A check with a number of businesses around town reveals that, on average, those offering Oscar-related services, such as hotels, hair salons, and even plastic surgeons, get a boost of about 20 percent above normal business.

With Hollywood's emphasis on looks, it's the image makers, or image enhancers, whose business really expands.

Take, for instance, Dr. Ronald Matsunaga, a Beverly Hills plastic surgeon who specializes in facial surgery. Matsunaga is booked solid right up to the Oscars as Hollywood's elite plumps their puckered lips and fights nature's aging process before the big event. He lists among his clients a number of entertainment stars, both men and women, some of whom will be in the spotlight at the awards.

Procedures tend to be straightforward (requiring just a couple of days of recuperation). For example, there are Botox injections, in which a solution is injected into the muscles around the eye to smooth the surface of the skin for up to six months. Also popular are collagen injections, which plump up skin to obtain larger, more luscious-looking lips. That procedure runs $400 per syringe of collagen, with some patients using up to three syringes.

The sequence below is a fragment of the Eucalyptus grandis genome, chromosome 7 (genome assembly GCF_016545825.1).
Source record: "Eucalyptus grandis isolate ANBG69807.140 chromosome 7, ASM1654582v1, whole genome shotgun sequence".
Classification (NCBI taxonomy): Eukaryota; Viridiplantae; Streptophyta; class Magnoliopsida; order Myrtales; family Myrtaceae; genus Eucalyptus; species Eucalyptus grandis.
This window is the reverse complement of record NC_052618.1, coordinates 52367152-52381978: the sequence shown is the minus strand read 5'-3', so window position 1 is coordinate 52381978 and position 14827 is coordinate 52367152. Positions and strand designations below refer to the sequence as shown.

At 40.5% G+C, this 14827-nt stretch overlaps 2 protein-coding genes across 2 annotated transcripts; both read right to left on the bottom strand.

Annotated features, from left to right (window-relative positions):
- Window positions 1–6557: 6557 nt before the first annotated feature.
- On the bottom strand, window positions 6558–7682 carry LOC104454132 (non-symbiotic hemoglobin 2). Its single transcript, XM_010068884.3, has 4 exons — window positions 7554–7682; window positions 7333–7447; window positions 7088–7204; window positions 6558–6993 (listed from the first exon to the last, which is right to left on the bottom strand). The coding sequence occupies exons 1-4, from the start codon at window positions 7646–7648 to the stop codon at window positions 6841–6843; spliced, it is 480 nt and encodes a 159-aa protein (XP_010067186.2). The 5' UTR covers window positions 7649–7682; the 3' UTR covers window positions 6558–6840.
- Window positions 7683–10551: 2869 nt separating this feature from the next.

Oscar-related procedures generate a 25 percent to 30 percent increase in business. "The emphasis is on youth, and people want to put their best image forward," said Matsunaga.

Of course, hair salons and beauty spas are kept busy.

Cristophe Hair Salon in Beverly Hills, whose owner is known as the "stylist to the stars," extends its hours through the month of March, staying open on Mondays to handle the increased traffic. Only about a third of Cristophe's stylists actually work in the salon; the rest make housecalls, charging from $150 to $300 an hour.

Overall, business picks up by 20 percent to 30 percent for Cristophe stylists during Academy Awards season, said Christophe. "It's stressful, but I am happy to have the business," he said.

Business also increases by 20 percent at the Jose Eber Salon, where clients spend up to $500 for a four-hour inclusive spa treatment. The 10,000-square-foot spa in Beverly Hills employs 70 people, many of whom will be working next Monday.